** 45% increase of the application Java heap memory footprint (retained tenured space). Again, this is due to the expanded size of managed native pointers.

The other part of the problem is that no performance and load testing was performed prior to production implementation, functional testing only. Also, since no change or tuning was applied to the JVM settings, this automatically triggered an increased frequency of major collections and JVM pause time. The final solution did involve increasing the Java heap capacity form 2 GB to 2.5 GB and using the Compressed Oops option available with HotSpot JDK 6u23.

Now that you understand the root cause, find below my recommendations when performing this type of upgrade:

  • Execute performance and load testing cycles and compare your application memory footprint and GC behaviour before (32-bit) and after (64-bit).
  • Ensure you spend enough time tuning your GC settings and the Java heap size in order to minimize the JVM pause time.
  • If you are using HotSpot JVM 1.6 6u23 and later, take advantage of the Compressed Oops tuning parameter. Compressed oops will allow the HotSpot JVM to represent many (not all) managed pointers as 32-bit object offsets from the 64-bit Java heap base address; resulting in a reduced memory footprint following the upgrade.
  • Perform proper capacity planning of the hardware hosting your JVM processes. Ensure that you have enough physical RAM and CPU capacity to handle the extra memory and CPU footprint associated with this upgrade.
  • Develop a low risk implementation strategy by upgrading only a certain percentage of your production environment to 64-bit JVM e.g. 25%-50%. This will also allow you to compare the behavior with the existing 32-bit JVM processes and make sure performance is aligned with your P & L results.


The simplest possibility is that a 64-bit JVM requires more memory than a 32-bit JVM to handle the same amount of working data: my hypothesis is that performance was worse because the 64-bit JVM was busy performing garbage collection to work with the same memory allocation that was tuned for the 32-bit JVM.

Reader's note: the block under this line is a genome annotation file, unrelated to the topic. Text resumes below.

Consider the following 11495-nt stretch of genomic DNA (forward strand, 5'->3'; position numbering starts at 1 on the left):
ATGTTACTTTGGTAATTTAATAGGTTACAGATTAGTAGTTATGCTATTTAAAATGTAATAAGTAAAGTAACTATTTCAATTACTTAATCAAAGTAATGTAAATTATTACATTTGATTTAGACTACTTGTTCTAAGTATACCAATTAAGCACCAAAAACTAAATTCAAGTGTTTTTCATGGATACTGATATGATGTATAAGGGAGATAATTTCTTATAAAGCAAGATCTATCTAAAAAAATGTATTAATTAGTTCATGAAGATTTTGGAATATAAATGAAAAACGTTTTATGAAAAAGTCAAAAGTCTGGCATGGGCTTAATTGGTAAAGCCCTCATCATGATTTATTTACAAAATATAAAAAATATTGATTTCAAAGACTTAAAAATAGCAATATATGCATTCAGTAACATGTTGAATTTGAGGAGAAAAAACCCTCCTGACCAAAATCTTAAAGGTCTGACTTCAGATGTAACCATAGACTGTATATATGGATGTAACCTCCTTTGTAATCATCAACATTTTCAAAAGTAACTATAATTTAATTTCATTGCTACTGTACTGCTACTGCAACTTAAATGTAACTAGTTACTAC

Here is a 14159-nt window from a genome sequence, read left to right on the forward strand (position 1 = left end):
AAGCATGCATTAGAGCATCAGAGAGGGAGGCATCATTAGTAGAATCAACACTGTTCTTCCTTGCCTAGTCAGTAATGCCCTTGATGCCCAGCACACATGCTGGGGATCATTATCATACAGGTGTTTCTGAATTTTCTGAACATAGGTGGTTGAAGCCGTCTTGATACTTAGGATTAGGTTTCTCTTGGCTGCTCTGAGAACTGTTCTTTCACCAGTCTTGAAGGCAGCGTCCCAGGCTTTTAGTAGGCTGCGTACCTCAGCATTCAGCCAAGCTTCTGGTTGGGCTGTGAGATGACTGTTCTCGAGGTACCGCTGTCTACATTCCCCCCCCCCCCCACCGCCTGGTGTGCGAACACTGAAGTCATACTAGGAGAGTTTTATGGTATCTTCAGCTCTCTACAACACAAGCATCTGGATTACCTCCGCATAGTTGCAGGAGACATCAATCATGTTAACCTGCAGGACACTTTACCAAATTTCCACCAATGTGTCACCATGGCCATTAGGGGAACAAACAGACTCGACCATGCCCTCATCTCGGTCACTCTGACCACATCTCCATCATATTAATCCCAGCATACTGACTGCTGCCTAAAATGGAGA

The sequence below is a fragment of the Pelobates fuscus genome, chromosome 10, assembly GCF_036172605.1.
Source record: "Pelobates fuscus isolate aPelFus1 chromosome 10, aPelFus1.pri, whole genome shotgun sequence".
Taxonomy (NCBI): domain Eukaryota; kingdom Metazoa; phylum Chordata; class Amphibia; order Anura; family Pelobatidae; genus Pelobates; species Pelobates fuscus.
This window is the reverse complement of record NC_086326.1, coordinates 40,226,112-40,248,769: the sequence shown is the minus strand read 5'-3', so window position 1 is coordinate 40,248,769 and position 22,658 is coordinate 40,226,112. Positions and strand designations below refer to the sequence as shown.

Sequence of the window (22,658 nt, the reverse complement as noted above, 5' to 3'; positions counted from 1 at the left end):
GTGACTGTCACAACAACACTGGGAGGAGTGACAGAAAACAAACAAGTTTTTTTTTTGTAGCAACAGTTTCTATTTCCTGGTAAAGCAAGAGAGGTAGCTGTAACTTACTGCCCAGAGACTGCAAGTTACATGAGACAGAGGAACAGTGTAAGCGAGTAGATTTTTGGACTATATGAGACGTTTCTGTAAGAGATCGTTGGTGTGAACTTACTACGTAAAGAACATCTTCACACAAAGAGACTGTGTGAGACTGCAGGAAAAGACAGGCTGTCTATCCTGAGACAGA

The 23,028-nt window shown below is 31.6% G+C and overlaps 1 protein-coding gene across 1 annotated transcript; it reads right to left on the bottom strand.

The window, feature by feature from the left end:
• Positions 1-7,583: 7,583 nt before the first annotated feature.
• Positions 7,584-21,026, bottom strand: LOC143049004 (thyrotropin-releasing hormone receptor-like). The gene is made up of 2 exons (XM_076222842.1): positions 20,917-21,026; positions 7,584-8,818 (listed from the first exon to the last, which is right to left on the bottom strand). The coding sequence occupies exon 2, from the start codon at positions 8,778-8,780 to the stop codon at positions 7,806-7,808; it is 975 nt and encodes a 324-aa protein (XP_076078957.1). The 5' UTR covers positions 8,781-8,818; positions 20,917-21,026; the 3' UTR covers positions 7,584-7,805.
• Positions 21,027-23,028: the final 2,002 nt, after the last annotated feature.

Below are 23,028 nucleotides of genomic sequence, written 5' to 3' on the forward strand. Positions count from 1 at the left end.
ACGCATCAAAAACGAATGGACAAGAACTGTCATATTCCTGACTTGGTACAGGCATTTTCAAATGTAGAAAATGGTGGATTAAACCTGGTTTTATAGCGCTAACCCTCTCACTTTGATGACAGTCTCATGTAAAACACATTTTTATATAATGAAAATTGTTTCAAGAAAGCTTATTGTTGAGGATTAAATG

As for the improvements to the delivery procedure, I can again think of a couple of obvious ones:

- perform load testing in a production-like environment, with the most recent data from the production environment
- migrate to a 64-bit JVM on only one of the machines in the production environment, and run it side-by-side with the other 32-bit JVM, then observe and analyze the differences

Hi Sebastiano,

Great reply, you are right on. A 32-bit to 64-bit upgrade with no JVM tuning will lead to increased GC frequency as per your explanation.

Your recommendations are right on as well.

I will provide more details on analysis done, recommendations and tuning strategies next week.


Hi PH,

Shall Parallel GC be done explicitly? Shouldn't that be left on Server and JVM to scavange the OLD gen, unless and until we really running into memory issue's?

One more thing, shall the min and max memory assigned to the heap of the server needs to be close enough? For instance application wont need 2048 M when it starts, so min can be set as 512 M and max can be set as 2048 M ?

Please let me know your opinion


Hi PH,

Thank you for this very interesting article. Loved it.


Hi anonymous,

At the current JVM specs that we are, the Full GC such as parallel GC will always work best if managed by the JVM itself e.g. not using explicit GC. Explicit GC should ONLY be used if you want to do live calculation of the memory footprint retention. It will NOT fix any issue such as leak.

I always recommend to sync the MIN & MAX JVM settings in order to avoid the JVM to dynamically expand itself which results in performance penalty.